Next, after these, come the œnanthe,241 the melanion,242 and, among the wild plants, the helichrysos;243 then, another kind of anemone, known as the "limonia,"244 and after that the gladiolus,245 accompanied by the hyacinth. Last of all, among the spring flowers, is the rose, which, with the exception indeed of the cultivated kinds, is also the first to fade. Among the others, the flowers which last the longest, are the hyacinth, the white violet, and the œnanthe; but to make this last keep any time in flower, it is necessary to gather it repeatedly, to prevent it from running to seed. The œnanthe grows in warm localities, and has exactly the smell of the vine when in blossom, to which circumstance it is indebted for its name.

There are two fabulous stories attached to the hyacinth;246 according to one of them, it bears the impress of the grief247 which Apollo felt for the youth248 whom he had so tenderly loved; and we learn from the other, that it derives its name from the blood249 of Ajax, the veins being so arranged in the flower as to form the Greek letters αι inscribed upon it.

The helichrysos has a flower resembling gold in appearance, a small leaf, and a fine, slender, but hard, stem. According to the Magi, the person who crowns himself with a chaplet composed of this flower, and takes his unguents from a box of gold, of the kind generally known as "apyron,"250 will be sure to secure esteem and glory among his fellowmen. Such are the flowers of spring.


The summer flowers come next, the lychnis251 the flower of Jove, and another kind of lily,252 as also the tiphyon253 and the amaracus, surnamed that of Phrygia. But the most remarkable flower of all is the pothos,254 of which there are two varieties, one with the flower of the hyacinth,255 and another with a white flower, which is generally found growing about graves, and is better able to stand bad weather. The iris,256 also, blossoms in summer. All these flowers pass away, however, and fade; upon which others assume their places in autumn, a third kind of lily,257 for instance, saffron, and two varieties of the orsinum258—one of them inodorous and the other scented—making their appearance, all of them, as soon as the first autumnal showers fall.

The garland-makers employ the flowers of the thorn259 even for making chaplets; the tender shoots, too, of the white thorn are sometimes preserved as a choice morsel260 to tempt the palate.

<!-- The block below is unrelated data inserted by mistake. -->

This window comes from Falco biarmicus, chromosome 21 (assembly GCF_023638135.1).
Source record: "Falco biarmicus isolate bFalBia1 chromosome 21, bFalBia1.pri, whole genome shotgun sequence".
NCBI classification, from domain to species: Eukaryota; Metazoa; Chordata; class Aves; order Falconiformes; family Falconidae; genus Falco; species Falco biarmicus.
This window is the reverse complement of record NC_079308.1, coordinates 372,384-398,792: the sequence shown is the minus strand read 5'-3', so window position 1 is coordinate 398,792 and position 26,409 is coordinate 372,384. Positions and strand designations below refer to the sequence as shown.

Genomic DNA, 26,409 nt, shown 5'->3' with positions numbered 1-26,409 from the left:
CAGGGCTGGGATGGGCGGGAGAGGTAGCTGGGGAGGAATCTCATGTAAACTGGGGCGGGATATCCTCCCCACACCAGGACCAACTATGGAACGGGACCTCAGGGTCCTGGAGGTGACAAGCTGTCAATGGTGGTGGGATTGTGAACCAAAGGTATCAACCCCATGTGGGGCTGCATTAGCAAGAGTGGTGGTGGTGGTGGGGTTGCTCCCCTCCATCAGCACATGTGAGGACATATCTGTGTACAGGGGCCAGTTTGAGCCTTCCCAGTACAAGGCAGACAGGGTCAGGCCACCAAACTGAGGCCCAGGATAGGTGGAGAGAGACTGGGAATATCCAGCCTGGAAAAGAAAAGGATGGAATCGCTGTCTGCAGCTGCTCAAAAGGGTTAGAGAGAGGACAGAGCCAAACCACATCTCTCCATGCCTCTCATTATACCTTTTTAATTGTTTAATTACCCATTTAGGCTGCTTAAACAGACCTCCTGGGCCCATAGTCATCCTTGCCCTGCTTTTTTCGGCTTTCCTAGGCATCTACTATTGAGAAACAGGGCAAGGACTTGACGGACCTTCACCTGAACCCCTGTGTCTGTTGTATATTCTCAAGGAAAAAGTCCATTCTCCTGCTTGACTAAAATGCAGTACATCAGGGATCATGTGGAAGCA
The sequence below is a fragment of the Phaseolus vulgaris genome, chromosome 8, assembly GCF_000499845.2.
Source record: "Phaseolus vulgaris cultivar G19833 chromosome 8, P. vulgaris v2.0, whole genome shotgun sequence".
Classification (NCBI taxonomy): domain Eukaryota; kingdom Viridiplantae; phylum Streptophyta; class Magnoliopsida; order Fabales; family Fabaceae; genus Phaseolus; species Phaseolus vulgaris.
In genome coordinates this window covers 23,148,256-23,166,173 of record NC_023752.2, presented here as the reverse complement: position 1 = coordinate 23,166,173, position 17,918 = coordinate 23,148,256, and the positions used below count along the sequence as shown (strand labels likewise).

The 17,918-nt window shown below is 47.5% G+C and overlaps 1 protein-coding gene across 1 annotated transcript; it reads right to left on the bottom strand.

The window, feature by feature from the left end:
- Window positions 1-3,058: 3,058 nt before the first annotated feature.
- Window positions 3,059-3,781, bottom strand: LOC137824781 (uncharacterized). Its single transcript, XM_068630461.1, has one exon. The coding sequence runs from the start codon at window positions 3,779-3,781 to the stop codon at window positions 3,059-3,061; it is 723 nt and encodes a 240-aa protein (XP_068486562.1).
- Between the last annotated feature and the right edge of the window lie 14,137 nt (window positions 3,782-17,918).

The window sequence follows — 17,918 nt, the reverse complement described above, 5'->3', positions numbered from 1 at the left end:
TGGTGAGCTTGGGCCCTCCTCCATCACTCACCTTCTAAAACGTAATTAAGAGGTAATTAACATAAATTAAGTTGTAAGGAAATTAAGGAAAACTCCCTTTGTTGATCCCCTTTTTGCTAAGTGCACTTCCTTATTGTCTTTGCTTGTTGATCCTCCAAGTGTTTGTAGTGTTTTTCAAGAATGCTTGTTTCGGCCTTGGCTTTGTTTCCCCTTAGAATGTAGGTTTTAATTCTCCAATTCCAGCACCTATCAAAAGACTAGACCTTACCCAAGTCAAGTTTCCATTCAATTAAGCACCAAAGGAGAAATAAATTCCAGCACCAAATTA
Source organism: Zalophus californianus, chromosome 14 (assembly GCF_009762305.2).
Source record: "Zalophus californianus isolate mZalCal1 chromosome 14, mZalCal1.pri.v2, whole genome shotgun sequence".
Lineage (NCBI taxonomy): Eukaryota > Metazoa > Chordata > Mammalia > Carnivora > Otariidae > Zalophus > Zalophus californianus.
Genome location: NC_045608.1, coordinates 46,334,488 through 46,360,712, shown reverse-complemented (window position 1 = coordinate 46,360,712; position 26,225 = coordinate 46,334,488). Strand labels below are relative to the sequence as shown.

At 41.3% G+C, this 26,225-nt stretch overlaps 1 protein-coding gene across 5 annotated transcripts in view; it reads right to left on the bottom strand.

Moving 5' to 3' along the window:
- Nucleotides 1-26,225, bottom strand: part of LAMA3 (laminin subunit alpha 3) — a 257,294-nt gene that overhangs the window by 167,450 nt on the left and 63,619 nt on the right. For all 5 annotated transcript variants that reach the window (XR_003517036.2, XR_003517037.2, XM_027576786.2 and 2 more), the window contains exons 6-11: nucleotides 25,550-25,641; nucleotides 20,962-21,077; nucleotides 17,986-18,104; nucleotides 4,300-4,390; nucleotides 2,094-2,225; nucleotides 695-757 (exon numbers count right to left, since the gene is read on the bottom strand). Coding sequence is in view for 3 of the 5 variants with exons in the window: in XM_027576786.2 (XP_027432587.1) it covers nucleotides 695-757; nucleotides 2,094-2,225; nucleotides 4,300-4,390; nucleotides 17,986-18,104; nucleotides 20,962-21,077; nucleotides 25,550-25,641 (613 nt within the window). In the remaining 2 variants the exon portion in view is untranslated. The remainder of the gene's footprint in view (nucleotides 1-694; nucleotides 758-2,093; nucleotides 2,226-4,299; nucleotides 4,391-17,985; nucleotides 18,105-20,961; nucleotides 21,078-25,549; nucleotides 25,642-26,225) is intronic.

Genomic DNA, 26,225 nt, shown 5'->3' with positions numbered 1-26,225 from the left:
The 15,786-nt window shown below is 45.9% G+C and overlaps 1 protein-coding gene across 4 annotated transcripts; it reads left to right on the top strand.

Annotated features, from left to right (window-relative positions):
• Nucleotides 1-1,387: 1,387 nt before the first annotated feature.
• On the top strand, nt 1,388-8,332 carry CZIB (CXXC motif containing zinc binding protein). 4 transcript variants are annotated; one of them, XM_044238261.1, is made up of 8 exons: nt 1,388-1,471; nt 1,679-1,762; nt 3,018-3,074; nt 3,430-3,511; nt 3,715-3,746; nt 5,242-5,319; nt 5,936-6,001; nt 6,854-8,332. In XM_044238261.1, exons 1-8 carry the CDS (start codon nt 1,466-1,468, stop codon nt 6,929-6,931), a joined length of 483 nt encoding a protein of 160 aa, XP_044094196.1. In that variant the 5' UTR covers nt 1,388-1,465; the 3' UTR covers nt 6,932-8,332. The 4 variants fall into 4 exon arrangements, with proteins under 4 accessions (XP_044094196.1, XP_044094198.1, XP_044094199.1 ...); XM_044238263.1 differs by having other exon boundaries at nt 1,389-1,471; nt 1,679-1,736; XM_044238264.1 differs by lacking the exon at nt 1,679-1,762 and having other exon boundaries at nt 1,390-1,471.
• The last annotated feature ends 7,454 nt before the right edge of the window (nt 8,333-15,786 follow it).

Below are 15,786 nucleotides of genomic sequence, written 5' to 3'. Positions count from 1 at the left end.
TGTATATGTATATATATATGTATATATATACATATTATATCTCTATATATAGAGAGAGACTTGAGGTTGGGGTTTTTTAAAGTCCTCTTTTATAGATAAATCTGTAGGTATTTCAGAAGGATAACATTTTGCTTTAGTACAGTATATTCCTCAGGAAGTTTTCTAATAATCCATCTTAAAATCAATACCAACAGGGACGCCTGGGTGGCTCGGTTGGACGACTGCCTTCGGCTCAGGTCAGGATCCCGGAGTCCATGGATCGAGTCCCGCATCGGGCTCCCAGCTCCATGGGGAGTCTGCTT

Such is the succession of the summer flowers in the parts beyond sea: in Italy, the violet is succeeded by the rose, the lily comes on while the rose is still in flower, the cyanus261 suc- ceeds the rose, and the amaranth the cyanus. As to the vin- capervinca,262 it is an evergreen, the branches from which run out like so many strings, the leaves surrounding the stem at each of the knots: though more generally used for the purposes of ornamental gardening, it is sometimes employed in chaplets when there is a deficiency of other flowers. From the Greeks this plant has received the name of "chamædaphne."


At the very utmost, the white263 violet never lasts longer than three years: should it exceed that period, it is sure to degenerate. The rose-tree will last so long as five years without being pruned or cauterized,264 methods by which it is made to grow young again. We have already stated265 that the nature of the soil is of the very greatest importance; for in Egypt, we find, all these plants are perfectly inodorous, and it is only the myrtle that has any particular smell. In some countries, too, the germination of all the plants precedes that in other parts of the world by so long a period as two months even. The rose-beds should be well spaded immediately after the west winds begin to prevail, and, a second time, at the summer solstice: every care, however, should be paid, between these two periods, to keeping the ground well raked and cleaned.